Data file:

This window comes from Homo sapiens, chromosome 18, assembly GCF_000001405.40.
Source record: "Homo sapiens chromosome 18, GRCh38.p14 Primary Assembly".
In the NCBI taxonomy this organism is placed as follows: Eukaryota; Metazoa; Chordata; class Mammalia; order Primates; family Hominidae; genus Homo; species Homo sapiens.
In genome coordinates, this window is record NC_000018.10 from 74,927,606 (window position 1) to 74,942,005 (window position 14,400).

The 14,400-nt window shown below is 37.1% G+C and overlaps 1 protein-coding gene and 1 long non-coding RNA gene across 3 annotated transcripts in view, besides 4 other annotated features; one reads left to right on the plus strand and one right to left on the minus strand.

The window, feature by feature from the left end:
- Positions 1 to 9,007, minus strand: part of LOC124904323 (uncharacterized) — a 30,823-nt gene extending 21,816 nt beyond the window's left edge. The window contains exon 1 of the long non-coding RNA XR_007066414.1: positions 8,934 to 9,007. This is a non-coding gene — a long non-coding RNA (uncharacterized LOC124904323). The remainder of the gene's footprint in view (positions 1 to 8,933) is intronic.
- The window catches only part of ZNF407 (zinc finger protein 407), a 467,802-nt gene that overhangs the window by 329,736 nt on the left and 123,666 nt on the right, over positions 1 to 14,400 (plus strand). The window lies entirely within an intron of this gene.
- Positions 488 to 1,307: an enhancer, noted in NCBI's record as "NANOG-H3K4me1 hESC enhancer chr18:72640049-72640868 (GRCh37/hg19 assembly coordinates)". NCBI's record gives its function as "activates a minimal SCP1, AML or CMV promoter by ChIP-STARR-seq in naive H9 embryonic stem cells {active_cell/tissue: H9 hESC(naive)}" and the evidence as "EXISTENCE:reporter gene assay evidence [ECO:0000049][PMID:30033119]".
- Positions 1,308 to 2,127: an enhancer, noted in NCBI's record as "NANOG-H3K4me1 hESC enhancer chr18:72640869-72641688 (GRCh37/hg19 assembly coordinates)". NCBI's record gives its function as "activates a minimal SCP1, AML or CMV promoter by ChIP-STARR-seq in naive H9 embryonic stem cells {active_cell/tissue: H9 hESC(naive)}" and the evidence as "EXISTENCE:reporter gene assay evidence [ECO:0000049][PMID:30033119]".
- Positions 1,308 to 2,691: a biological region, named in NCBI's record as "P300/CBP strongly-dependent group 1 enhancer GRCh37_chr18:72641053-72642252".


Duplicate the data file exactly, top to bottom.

This window comes from Homo sapiens, chromosome 18, assembly GCF_000001405.40.
Source record: "Homo sapiens chromosome 18, GRCh38.p14 Primary Assembly".
In the NCBI taxonomy this organism is placed as follows: Eukaryota; Metazoa; Chordata; class Mammalia; order Primates; family Hominidae; genus Homo; species Homo sapiens.
In genome coordinates, this window is record NC_000018.10 from 74,927,606 (window position 1) to 74,942,005 (window position 14,400).

The 14,400-nt window shown below is 37.1% G+C and overlaps 1 protein-coding gene and 1 long non-coding RNA gene across 3 annotated transcripts in view, besides 4 other annotated features; one reads left to right on the plus strand and one right to left on the minus strand.

The window, feature by feature from the left end:
- Positions 1 to 9,007, minus strand: part of LOC124904323 (uncharacterized) — a 30,823-nt gene extending 21,816 nt beyond the window's left edge. The window contains exon 1 of the long non-coding RNA XR_007066414.1: positions 8,934 to 9,007. This is a non-coding gene — a long non-coding RNA (uncharacterized LOC124904323). The remainder of the gene's footprint in view (positions 1 to 8,933) is intronic.
- The window catches only part of ZNF407 (zinc finger protein 407), a 467,802-nt gene that overhangs the window by 329,736 nt on the left and 123,666 nt on the right, over positions 1 to 14,400 (plus strand). The window lies entirely within an intron of this gene.
- Positions 488 to 1,307: an enhancer, noted in NCBI's record as "NANOG-H3K4me1 hESC enhancer chr18:72640049-72640868 (GRCh37/hg19 assembly coordinates)". NCBI's record gives its function as "activates a minimal SCP1, AML or CMV promoter by ChIP-STARR-seq in naive H9 embryonic stem cells {active_cell/tissue: H9 hESC(naive)}" and the evidence as "EXISTENCE:reporter gene assay evidence [ECO:0000049][PMID:30033119]".
- Positions 1,308 to 2,127: an enhancer, noted in NCBI's record as "NANOG-H3K4me1 hESC enhancer chr18:72640869-72641688 (GRCh37/hg19 assembly coordinates)". NCBI's record gives its function as "activates a minimal SCP1, AML or CMV promoter by ChIP-STARR-seq in naive H9 embryonic stem cells {active_cell/tissue: H9 hESC(naive)}" and the evidence as "EXISTENCE:reporter gene assay evidence [ECO:0000049][PMID:30033119]".
- Positions 1,308 to 2,691: a biological region, named in NCBI's record as "P300/CBP strongly-dependent group 1 enhancer GRCh37_chr18:72641053-72642252".